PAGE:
Austin Maguire, CEO of the company which is debuting its Solasta astaxanthin ingredient, said despite the high demand for the ingredient and the appearances on the Dr Oz Show and so forth, not many consumers know what astaxanthin is or what it can do.
“I was talking with Scott Steinford (president of the Natural Algae Astaxanthin Association, or NAXA) and he said their information puts the consumer awareness down around 3%. I think there is huge potential. The consumer awareness is so low, you could build that with some targeted marketing,” Maguire told NutraIngredients-USA.
Switch from biofuels
Solix, based in Fort Collins, CO, is the outgrowth of earlier development stage company Solix Biofuels. Like many companies in the algae game, Solix came to nutraceuticals production via trying to derive fuel oils from algae. The company, which originally had a tie-in with Colorado State University, could be said to have been successful in that effort, Maguire said.
“They were using wholly synthetic algae for biofuels production. They did make some biofuels products and they sold them, but like a lot of biofuels companies they were having trouble making the economic equation work,” Maguire said.
The fuel market is relentlessly commoditized; there is really no reason for a customer to choose your fuel over a competitor’s save on price. To date, no algae fuels producer has been able to really compete in that area, and as government funding for biofuels has dwindled as it has become increasingly obvious that the economic equation is unlikely to work out anytime soon, those algae companies that are able to secure funding for the switch are looking to the nutraceutical space.
“The entire industry was an order of magnitude off where the economics needed to be. After the biofuel development, they started looking at how to move up the value chain toward higher value, lower volume ingredients,” he said.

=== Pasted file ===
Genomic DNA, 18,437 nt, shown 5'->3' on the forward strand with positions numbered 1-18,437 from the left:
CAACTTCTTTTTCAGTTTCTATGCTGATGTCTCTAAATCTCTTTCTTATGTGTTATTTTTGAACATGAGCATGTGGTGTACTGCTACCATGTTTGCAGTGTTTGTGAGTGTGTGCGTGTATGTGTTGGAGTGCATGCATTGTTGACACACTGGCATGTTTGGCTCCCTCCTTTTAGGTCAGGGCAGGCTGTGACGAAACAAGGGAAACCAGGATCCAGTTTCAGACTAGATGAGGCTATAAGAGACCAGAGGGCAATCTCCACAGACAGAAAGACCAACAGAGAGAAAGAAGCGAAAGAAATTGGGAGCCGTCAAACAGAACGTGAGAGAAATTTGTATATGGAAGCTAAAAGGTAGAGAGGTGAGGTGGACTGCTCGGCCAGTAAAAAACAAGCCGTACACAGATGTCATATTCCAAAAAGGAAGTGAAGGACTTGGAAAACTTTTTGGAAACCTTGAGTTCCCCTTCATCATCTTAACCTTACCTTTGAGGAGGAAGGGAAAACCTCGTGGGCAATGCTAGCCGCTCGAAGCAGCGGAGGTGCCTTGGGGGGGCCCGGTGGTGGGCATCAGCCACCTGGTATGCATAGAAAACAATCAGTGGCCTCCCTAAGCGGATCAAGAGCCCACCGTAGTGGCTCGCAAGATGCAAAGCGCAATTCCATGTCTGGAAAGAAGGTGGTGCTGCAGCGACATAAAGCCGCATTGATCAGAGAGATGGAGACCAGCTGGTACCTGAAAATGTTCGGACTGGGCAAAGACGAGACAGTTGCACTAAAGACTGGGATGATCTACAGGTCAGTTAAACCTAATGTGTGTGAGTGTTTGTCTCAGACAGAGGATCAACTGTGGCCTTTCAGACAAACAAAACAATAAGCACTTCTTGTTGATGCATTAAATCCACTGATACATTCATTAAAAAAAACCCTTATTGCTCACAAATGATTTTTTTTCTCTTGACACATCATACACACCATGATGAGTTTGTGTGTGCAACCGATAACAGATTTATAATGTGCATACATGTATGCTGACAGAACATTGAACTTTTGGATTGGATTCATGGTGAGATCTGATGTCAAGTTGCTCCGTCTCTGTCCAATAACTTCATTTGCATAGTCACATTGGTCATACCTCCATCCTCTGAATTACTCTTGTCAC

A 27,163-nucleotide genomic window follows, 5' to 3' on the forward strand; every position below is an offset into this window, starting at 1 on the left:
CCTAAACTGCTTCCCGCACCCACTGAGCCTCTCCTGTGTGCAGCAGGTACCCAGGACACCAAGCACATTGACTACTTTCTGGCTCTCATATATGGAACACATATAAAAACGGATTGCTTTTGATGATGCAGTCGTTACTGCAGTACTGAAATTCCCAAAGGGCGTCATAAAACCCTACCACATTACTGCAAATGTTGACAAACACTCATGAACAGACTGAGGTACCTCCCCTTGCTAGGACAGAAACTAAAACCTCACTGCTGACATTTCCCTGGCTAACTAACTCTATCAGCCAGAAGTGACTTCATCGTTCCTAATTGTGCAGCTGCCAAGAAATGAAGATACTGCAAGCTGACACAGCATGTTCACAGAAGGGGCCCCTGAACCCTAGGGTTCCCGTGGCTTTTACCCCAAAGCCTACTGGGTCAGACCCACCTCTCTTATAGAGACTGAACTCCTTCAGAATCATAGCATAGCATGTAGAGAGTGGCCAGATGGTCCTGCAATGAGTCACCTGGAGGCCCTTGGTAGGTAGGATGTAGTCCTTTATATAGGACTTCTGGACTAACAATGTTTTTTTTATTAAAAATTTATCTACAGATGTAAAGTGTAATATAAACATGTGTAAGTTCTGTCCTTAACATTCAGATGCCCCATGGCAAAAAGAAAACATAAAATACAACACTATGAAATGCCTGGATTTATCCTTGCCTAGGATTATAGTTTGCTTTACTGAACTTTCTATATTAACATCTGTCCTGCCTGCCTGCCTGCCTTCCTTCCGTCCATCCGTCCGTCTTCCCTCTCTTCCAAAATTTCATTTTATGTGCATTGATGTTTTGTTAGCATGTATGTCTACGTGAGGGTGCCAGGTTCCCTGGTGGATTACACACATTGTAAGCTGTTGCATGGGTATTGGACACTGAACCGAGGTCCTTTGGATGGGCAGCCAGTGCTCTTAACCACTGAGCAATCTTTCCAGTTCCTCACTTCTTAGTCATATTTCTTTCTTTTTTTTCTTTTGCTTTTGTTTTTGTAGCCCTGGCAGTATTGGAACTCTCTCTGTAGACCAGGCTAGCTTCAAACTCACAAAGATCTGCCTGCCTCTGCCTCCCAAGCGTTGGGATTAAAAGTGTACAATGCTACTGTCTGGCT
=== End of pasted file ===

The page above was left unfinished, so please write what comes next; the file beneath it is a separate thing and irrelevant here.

But Solix did get a wealth of experience in algae production from the biofuels venture, Maguire said. The company developed a proprietary growth system it brands as AGS (Algae Growth System), which consists of a large surface area photobioreactor. The system operated in pilot mode for several years in sunny southwestern Colorado. That experience is being brought to bear in bringing the astaxanthin ingredients to market, he said, in particular with the company’s experience with managing quality parameters, something Maguire has had experience with. While he’s a relative newcomer to algae, having been on board since 2013, he’s an old hand at bringing an ingredient to market, having helped build Tate & Lyle’s Splenda sweetener business from the ground up.
“I was brought in to help move the company much faster toward commercialization. My whole background has been in taking new technology and scaling it up. Today we are focused on being a B2B supplier of natural ingredients. We have 10 years of experience in growing algae,” Maguire said.
As Maguire was helping plan the strategy of how to switch to ingredient production, the question came up of whether to growth the astaxanthin-producing algae themselves, or buy the raw material from a partner and concentrate on investment in the extraction process. The company ultimately chose the latter.
“When I got here the intention was to grow the algae in the US. When I started looking at what others in the market were doing, and what investment that would take for domestic production, I decided against it. Even in a high value market like astaxanthin, the low cost manufacturer will always tend to win out,” Maguire said.
It was something of a pill to swallow to shelve the AGS bioreactors for the time being, Maguire said. There are still plans in the future of the company to employ the system for other, as yet unspecified algal ingredients. It came from a hard look at what the market needed, as opposed to what the developers thought was inventive or ground breaking, he said. One thing he emphasized is that while the company used genetic modification techniques for biofuel production, the focus now is on supplying natural ingredients.
“You start with what the consumer wants and you work back up the chain trying to figure out how to get it to them rather to say I’ve got this great technology, now how do I use it?” Maguire said.
For the moment the ingredient is being extracted by a US-based partner using Solix’s proprietary process. But that will change, as the company is close to breaking ground on its own extraction facility in northern Colorado, Maguire said.